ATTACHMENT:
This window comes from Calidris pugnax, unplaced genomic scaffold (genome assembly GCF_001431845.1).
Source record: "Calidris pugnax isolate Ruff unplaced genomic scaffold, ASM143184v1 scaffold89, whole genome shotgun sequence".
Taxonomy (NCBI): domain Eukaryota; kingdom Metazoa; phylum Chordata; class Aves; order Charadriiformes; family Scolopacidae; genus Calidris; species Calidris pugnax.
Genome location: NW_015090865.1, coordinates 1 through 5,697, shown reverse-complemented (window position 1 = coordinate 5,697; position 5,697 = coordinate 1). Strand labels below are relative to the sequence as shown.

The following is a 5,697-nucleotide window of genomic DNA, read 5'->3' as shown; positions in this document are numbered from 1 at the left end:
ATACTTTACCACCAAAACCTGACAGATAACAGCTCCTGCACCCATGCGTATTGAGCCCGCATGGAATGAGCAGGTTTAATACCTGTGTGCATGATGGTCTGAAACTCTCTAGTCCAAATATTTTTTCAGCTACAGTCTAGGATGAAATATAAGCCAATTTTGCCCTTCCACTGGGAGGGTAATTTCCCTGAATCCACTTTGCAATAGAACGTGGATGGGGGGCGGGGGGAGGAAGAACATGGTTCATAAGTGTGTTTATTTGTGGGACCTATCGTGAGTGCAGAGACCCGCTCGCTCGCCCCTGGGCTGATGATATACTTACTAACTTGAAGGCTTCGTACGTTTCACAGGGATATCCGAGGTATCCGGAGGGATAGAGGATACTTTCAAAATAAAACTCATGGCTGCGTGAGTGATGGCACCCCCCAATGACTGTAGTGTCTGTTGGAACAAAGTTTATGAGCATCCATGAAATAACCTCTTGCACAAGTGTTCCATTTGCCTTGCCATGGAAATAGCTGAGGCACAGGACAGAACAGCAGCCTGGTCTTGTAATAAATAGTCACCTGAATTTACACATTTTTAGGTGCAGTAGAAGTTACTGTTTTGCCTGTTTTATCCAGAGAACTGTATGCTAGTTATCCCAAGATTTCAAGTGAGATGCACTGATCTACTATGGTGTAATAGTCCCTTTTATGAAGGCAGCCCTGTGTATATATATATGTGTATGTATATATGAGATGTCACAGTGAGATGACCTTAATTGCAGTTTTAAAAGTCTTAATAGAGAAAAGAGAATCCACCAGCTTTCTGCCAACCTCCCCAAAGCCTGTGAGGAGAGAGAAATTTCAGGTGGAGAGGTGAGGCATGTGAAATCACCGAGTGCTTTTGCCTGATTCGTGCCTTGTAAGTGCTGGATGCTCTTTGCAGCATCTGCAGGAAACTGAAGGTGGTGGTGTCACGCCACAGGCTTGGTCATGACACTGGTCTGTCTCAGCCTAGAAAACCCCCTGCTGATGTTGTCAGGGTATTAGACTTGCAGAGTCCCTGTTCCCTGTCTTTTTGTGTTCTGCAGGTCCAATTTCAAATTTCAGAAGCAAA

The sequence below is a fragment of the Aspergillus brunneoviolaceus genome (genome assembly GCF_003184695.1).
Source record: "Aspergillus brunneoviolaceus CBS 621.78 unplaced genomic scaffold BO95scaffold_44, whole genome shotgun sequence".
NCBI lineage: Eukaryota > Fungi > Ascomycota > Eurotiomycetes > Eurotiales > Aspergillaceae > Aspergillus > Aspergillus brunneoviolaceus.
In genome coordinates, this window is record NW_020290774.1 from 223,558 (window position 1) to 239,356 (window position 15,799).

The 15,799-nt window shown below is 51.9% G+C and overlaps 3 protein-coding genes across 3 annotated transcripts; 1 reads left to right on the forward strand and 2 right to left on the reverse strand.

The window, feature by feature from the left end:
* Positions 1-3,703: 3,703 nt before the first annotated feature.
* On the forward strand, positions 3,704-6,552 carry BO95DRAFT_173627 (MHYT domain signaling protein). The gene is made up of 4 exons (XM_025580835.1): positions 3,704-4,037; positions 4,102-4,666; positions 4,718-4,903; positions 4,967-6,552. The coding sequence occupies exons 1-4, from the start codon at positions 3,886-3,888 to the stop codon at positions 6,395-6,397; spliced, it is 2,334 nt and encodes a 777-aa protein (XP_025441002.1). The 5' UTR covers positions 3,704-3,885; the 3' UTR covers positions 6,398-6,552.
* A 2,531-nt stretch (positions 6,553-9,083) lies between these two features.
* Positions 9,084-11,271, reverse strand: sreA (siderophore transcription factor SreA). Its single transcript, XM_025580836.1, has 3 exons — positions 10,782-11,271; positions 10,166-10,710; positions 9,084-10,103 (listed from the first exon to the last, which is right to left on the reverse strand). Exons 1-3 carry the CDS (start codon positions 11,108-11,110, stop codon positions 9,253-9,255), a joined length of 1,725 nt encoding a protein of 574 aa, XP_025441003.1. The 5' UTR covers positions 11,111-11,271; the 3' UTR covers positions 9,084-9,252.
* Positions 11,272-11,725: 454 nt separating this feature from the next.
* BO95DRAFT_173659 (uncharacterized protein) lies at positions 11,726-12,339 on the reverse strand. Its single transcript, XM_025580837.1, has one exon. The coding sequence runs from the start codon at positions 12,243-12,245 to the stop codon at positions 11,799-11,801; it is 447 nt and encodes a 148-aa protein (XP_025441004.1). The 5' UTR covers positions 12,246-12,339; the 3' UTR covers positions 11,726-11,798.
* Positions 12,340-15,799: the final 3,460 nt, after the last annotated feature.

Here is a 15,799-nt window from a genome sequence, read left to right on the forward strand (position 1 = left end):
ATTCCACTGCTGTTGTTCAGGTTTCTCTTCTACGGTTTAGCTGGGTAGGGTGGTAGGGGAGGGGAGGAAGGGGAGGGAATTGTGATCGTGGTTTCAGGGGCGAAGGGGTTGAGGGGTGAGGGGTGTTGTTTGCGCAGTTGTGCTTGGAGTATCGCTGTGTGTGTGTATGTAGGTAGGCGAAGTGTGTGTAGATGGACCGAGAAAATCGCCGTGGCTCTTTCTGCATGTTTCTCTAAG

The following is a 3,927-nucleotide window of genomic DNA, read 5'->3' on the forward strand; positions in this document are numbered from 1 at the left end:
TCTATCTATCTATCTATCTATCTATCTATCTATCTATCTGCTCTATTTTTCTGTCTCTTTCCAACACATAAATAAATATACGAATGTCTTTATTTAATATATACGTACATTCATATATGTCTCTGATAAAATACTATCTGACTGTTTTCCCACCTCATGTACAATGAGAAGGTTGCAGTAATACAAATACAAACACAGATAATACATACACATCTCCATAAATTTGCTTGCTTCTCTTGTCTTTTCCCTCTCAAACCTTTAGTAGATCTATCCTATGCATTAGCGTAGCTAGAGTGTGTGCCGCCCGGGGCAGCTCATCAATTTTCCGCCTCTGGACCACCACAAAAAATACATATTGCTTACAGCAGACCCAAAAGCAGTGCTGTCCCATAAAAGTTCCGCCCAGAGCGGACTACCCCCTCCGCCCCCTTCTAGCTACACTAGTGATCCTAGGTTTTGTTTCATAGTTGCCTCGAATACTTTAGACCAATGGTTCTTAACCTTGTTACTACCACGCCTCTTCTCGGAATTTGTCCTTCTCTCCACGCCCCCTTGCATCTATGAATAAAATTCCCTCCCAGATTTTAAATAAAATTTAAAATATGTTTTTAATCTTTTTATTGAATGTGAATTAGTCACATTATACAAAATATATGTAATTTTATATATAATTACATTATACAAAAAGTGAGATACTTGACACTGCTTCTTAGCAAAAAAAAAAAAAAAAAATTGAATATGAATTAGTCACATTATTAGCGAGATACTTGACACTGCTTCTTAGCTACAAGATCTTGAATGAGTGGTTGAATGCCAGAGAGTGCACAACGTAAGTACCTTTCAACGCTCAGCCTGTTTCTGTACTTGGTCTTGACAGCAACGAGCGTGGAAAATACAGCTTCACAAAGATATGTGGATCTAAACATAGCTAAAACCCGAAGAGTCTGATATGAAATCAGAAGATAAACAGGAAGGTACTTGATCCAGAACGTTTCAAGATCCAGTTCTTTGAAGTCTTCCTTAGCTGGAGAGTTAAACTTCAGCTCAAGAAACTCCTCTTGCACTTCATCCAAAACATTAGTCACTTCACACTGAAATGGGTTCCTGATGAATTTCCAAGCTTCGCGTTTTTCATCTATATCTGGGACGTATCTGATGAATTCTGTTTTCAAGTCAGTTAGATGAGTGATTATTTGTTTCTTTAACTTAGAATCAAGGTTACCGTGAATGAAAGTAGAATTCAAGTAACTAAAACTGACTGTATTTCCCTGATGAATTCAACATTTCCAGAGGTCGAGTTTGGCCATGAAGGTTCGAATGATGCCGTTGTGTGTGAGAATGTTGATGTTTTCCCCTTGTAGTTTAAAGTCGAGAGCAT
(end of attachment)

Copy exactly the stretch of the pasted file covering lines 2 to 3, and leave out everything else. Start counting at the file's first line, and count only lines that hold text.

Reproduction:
Source record: "Calidris pugnax isolate Ruff unplaced genomic scaffold, ASM143184v1 scaffold89, whole genome shotgun sequence".
Taxonomy (NCBI): domain Eukaryota; kingdom Metazoa; phylum Chordata; class Aves; order Charadriiformes; family Scolopacidae; genus Calidris; species Calidris pugnax.